How To Tell Fake Parapets From Real
Parapets at adjoined buildings are very common, especially in rohomes throughout the historic areas of Washington DC. This week and the following week we’re going to take a look at applied or fake parapets in a multi part series.
The outline of this series of articles follows:
- Purpose of a parapet
- Building code requirements
- Implications of property lines (and rights)
- Fire separation
- Joining disparate roof materials
- Better / best practices: dimensions, continuity, combustibility, durability, structural capacity
Purpose of a parapet
Parapets serve a very important purpose to separate row home rooftops from another, where they are built side-by-side. The three main functional purposes follow:
- Leaks can unfurl and spread from one roof to another.
- Fires can move between roofs without a parapet or fire rated demising wall or party-wall
- Different roof types require a vertical surface provided by a parapet to terminate without having to be inseparably linked together.
The picture below shows an example of a real parapet, a very common type of masonry separation that rises above low slope or flat roof membranes or flat roof planar surfaces. A typical parapet comes above the plane or roof surface 12 or more inches. Generally a parapet of this type is built from double wythe brick masonry, at typical DC brick rowhomes. Typically once the rooftop membranes are applied to each side of the parapet, the parapet has an overall thickness of roughly 9″ to 11″, in width. An aluminum coping is most commonly used to properly cover the span of the parapet and return down vertically a few inches on each side of the top of the parapet. Copings are often omitted by cheap or low quality modern roof contractors but they copings technically required at all parapets, by the building code.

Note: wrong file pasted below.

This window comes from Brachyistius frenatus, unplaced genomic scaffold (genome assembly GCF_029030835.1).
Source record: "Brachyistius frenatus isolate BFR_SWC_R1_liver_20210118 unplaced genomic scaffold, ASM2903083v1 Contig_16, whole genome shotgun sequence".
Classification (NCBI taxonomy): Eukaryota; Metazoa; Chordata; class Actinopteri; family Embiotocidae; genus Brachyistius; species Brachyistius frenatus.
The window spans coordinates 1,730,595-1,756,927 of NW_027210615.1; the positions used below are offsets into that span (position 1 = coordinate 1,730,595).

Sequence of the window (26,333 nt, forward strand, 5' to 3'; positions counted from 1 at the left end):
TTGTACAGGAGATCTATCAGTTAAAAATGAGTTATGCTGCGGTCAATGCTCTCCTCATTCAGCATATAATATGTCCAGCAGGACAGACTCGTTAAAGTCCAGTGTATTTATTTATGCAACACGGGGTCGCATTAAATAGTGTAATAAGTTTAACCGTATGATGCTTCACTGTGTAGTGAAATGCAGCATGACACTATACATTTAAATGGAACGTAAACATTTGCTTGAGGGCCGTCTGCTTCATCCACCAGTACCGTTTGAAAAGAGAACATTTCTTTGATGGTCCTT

The building code is very interesting, as related to residential rowhome flat roofs and associated parapets. The building code leaves low-slope roofs in a bit of a gray area. The building code looks at all types of buildings and associated rules based on the zoning classification, and there’s a clear distinction, in the building code between residential and commercial type of construction assemblies. Flat roofs are mostly regulated and specifically marketed by manufacturers for installation on commercial or industrial buildings. There is no specific market, as driven by manufacturers, to focus on residential installations of flat roofs. Instead, manufacturers consider this a commercial product.
So, this gray area is very interesting because we have commercial products being installed on residential buildings, with the building code designed to directly address 90%+ building assemblies of residential buildings in the western world, not just urban row homes with flat roofs. However, it’s interesting because the building code has less than a dozen pages written to govern the standards for installation of each type of commercial roof material or system on a residential building. It’s basic an unintended but critical hole or omission in the building code. DCRA and AHJ inspectors do not execute enforcement of the rules of the building code on flat roofs. DCRA has been heavily criticized in the past for not enforcing contractors, particularly flippers and quick, hard-money driven developers, to follow the building code. These are all some of the many reasons it’s important to have a well trained and quality focused contractor install and maintain a flat roof.